Wednesday, June 7

Sidelines: Drew Bonifant says goodbye to central Maine sports

Confession time: From the moment I took this job, from the very first day I came to work, I had second thoughts.

It was September 2016. I was 29 years old. I was from Hopkinton, New Hampshire, and with the exception of college had never lived anywhere besides the area around Concord since I was five. I was coming from the Concord Monitor, which I had grown up reading and where I had worked since I was in high school. A place that felt more comfortable to me than a favorite sweatshirt.

My nerves weren’t just stemming from where I was leaving, but where I was going. The Kennebec Journal in Augusta, Maine? Was I sure about this? I never knew anybody from up here. The drive up for my interview felt like it took the whole day. Today, I can tell you it’s really not that long a drive from Concord to Augusta. But five and a half years ago, it sure felt like one.

It was going to be a whole new area. Whole new group of people to cover. Whole new staff to work with. I wondered the question: Did I make the right decision? For a while, I didn’t know.

Now, I do. Yes, I did.

It’s again time to move on. I’m joining the staff of the Portland Press Herald, where I’ll continue covering fun, interesting and important sports stories in the state. It’s an exciting opportunity, and I’m eager to get started.

This new job, however, has a tough act to follow.

Working at the KJ (as well as the Morning Sentinel, as it came to be) put me in the company of great people, and in the presence of some great stories. I was introduced to so many players, coaches, athletic directors and countless others involved with sports in the central Maine area, and got to develop and strengthen those relationships.

I know I made the right choice because of those people. Fans who invest themselves wholeheartedly in the performance of their team. Players who understand and appreciate their ability to lift their schools and communities with their performance. Coaches who know I might be calling about a pleasant topic, but might also be calling with an unpleasant one, and who pick up the phone regardless.

It’s only been five and a half years, I’m not coming at this with the same long-term perspective that Travis Lazarczyk last year and Mike Lowe with the Press Herald this year brought to their goodbyes. But I got to see some highlights. Great teams that went on championship runs. Great players. Great venues. And great games.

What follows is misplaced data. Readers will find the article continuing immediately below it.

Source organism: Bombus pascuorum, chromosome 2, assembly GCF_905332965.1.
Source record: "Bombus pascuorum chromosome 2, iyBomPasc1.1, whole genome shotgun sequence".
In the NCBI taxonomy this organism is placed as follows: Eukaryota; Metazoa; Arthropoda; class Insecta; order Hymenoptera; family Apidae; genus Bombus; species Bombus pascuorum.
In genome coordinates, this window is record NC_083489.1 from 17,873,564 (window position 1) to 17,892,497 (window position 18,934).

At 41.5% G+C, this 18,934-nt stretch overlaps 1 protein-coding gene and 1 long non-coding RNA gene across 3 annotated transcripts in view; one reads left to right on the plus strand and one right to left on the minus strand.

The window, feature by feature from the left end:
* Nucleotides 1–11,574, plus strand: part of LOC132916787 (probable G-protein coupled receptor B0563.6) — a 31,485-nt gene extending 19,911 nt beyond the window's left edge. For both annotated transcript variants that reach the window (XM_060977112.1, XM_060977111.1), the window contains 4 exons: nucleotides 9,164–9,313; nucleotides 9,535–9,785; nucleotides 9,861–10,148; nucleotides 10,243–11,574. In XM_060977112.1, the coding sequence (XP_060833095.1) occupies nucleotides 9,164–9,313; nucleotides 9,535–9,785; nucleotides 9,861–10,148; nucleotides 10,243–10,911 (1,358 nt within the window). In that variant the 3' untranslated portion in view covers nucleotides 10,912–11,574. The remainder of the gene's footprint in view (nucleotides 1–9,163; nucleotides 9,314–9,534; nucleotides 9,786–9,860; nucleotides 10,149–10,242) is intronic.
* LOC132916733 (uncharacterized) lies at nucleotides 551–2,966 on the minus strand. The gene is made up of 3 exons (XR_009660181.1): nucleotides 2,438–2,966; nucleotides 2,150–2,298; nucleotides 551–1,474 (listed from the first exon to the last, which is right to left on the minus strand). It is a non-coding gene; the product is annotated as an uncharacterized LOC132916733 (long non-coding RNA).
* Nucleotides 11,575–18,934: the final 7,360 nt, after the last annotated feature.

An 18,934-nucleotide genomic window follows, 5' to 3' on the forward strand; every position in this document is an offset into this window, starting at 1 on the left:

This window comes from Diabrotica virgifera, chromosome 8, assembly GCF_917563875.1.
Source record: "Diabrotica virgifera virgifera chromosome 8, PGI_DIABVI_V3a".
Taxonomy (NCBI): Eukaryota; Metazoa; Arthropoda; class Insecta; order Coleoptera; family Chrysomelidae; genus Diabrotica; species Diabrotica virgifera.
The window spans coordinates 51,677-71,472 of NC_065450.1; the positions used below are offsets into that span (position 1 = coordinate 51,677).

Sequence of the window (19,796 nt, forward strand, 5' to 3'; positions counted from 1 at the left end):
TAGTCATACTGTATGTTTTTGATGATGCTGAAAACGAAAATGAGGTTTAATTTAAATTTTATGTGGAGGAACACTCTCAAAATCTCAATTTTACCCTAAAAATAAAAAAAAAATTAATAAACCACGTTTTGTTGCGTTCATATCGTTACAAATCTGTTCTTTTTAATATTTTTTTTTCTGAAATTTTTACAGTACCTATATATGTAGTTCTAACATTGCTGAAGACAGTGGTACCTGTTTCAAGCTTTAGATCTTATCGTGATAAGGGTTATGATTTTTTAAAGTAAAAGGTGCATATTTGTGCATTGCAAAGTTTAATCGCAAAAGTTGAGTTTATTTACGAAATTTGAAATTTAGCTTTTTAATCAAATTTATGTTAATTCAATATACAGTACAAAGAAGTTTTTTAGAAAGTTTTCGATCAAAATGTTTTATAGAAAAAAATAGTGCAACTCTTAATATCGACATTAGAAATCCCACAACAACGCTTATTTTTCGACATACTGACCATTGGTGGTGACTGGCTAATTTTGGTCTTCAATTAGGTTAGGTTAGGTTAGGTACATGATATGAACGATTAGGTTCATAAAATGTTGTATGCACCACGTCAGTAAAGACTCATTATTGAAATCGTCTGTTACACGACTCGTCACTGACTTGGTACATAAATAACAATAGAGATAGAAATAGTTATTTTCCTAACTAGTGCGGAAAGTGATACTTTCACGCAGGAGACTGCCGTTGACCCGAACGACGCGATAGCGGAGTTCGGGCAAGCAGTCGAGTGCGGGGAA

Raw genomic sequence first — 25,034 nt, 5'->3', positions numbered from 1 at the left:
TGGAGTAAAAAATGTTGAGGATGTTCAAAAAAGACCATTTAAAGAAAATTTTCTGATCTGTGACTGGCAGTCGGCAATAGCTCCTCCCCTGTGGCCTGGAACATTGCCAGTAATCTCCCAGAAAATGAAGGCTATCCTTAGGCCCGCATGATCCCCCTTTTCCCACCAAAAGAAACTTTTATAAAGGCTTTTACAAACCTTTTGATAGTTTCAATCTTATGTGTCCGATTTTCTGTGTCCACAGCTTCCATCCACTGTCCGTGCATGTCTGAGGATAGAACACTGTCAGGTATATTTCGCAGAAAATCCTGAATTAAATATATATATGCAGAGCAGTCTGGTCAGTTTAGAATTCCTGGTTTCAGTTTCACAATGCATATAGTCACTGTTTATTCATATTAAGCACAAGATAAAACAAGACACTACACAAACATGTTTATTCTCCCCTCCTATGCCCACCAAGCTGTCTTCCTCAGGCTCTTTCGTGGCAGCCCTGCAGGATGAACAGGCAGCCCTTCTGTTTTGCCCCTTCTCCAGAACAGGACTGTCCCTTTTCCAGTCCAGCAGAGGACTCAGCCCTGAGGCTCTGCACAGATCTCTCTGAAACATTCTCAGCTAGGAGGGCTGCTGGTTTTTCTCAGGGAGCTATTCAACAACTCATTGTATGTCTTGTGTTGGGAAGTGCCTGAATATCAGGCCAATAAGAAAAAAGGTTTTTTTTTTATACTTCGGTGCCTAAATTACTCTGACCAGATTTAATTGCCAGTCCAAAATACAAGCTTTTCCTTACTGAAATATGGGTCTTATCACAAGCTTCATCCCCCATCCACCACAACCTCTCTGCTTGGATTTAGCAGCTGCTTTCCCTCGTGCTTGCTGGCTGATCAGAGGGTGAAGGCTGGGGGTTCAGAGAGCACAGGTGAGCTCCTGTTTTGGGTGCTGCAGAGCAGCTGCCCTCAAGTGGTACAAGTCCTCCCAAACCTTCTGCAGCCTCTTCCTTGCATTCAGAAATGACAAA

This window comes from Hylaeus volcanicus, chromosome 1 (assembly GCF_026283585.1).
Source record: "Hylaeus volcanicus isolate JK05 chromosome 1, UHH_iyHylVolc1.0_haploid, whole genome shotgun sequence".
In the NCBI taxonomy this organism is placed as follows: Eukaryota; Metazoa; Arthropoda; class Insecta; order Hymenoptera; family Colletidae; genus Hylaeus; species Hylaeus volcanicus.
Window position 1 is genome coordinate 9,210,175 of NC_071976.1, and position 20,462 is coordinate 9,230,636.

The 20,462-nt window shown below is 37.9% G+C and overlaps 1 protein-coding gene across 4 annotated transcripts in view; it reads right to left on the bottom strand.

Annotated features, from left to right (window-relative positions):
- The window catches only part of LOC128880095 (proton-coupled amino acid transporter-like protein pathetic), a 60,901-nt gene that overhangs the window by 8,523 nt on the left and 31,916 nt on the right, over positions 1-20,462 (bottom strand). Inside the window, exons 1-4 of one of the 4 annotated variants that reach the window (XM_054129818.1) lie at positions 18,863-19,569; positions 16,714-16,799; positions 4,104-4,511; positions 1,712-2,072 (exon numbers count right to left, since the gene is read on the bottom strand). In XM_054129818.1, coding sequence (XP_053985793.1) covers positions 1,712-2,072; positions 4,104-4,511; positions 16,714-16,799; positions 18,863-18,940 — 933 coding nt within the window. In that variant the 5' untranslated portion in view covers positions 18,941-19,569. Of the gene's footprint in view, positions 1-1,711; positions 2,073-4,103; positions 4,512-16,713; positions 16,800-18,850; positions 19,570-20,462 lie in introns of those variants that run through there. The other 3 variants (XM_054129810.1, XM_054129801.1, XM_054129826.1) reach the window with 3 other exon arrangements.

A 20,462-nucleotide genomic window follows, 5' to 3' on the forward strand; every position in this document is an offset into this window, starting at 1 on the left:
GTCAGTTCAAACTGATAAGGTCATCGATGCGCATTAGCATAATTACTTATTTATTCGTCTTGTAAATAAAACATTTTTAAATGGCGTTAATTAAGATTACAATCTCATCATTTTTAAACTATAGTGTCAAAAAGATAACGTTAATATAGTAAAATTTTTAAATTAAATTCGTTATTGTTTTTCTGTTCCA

Want some of those highlights? OK, sure.

• How about the Maranacook boys basketball team in 2020-21, which had a championship-caliber roster, lost a chance to formally prove it due to COVID…and then just proved it anyway by playing the highest level of basketball in the state?

• Or the 2016-17 Messalonskee girls basketball team, which came into the season with high expectations, went undefeated and ended up winning the Class A championship seemingly without breaking a sweat?

• How about the 2016 Class D South football final, when Lisbon beat Winthrop/Monmouth 20-17 on a touchdown with less than a second to go? How about the state final the very next week, when MCI beat Lisbon when a botched field goal turned instead into a game-winning touchdown?

• How about having the opportunity to document the just-completed basketball seasons for Skowhegan’s Jaycie Christopher and Nokomis’s Cooper Flagg? I’ve covered high school basketball in Massachusetts, where Division I talent dots the rosters. I’ve never covered a better girls basketball player than Christopher. I’ve never covered a better boys basketball player than Flagg.

So there were highlights. But they haven’t necessarily been the best parts of the job.

The best part has been talking to players after games, and seeing their face light up when they talk about getting the winning hit, making the winning basket or scoring the winning touchdown. It’s been hearing an athlete talk about his or her personal story, and feeling the story grow more intriguing with each detail they provide. It’s been getting to know coaches so well that talking with them on the phone feels like talking to a friend.

Like I said, it’s about the people. The people have been great. And they’ve made sure that, every time I ask that question from five and a half years ago, I get the same answer.

Did I make the right decision? I sure did.

Thank you all.

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